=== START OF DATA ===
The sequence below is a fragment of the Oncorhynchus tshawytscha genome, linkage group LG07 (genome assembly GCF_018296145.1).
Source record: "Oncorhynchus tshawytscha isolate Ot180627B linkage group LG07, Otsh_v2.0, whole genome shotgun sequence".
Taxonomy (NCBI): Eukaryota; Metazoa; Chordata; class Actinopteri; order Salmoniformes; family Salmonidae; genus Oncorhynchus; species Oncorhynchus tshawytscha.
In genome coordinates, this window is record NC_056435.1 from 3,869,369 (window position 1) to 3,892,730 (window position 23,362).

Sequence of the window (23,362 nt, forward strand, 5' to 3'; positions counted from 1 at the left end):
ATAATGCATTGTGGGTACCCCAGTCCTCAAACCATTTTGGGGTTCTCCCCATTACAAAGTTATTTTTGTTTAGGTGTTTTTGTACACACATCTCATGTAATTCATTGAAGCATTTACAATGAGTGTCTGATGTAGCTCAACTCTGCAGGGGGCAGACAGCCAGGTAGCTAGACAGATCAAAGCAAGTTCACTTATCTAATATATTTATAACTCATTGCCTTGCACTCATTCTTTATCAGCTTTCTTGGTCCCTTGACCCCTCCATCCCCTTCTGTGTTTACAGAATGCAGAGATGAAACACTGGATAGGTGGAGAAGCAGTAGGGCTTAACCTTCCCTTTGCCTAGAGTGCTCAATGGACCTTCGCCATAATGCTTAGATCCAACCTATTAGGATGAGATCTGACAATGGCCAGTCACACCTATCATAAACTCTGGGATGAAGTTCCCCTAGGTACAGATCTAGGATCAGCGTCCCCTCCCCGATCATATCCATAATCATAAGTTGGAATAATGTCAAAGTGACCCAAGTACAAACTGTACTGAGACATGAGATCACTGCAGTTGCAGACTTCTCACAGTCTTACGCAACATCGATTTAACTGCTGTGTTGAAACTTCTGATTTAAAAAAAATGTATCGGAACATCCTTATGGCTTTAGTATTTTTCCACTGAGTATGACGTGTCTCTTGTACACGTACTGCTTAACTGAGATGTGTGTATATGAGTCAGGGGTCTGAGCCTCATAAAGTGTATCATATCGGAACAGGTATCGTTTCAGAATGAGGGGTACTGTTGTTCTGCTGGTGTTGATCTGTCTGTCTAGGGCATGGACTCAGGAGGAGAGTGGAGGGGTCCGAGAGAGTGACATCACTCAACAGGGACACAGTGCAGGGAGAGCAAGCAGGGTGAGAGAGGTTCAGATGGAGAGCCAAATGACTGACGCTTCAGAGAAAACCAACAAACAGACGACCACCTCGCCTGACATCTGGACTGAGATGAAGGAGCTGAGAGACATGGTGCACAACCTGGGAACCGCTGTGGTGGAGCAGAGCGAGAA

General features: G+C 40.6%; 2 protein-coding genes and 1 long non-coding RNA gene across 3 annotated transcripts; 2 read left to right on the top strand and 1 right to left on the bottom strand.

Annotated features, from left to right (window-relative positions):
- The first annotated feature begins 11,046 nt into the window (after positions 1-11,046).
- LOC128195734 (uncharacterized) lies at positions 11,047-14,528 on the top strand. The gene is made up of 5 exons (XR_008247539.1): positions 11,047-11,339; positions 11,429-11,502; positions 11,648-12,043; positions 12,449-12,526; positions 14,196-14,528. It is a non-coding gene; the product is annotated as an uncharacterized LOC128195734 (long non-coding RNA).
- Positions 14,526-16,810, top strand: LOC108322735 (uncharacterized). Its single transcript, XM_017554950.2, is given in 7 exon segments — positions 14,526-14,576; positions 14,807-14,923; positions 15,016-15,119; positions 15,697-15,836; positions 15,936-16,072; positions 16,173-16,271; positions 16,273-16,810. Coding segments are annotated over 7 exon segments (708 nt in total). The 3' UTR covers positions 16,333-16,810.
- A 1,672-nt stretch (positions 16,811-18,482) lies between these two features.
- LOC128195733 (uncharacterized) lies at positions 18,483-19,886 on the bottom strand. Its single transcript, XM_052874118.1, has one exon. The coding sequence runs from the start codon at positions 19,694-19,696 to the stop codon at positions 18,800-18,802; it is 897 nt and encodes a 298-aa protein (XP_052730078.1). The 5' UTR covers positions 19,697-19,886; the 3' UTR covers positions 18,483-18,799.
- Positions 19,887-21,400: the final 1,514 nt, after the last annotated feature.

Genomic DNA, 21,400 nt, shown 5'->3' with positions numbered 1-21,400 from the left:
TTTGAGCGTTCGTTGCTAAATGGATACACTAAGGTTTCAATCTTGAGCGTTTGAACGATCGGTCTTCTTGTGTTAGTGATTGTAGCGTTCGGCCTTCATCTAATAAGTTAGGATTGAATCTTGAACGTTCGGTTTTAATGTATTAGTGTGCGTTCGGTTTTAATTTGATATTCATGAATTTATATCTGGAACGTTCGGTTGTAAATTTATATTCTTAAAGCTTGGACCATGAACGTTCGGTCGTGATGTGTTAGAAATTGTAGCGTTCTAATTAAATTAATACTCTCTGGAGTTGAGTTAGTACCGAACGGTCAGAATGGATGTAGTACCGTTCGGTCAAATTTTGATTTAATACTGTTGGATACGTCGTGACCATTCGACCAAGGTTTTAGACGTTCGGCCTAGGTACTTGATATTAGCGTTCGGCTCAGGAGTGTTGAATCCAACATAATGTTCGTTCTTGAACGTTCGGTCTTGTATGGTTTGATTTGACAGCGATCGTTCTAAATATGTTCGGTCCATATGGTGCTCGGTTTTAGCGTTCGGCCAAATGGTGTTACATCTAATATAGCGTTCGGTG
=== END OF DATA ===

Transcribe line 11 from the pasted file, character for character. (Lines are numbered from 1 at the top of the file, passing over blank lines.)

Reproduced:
- Positions 14,526-16,810, top strand: LOC108322735 (uncharacterized). Its single transcript, XM_017554950.2, is given in 7 exon segments — positions 14,526-14,576; positions 14,807-14,923; positions 15,016-15,119; positions 15,697-15,836; positions 15,936-16,072; positions 16,173-16,271; positions 16,273-16,810. Coding segments are annotated over 7 exon segments (708 nt in total). The 3' UTR covers positions 16,333-16,810.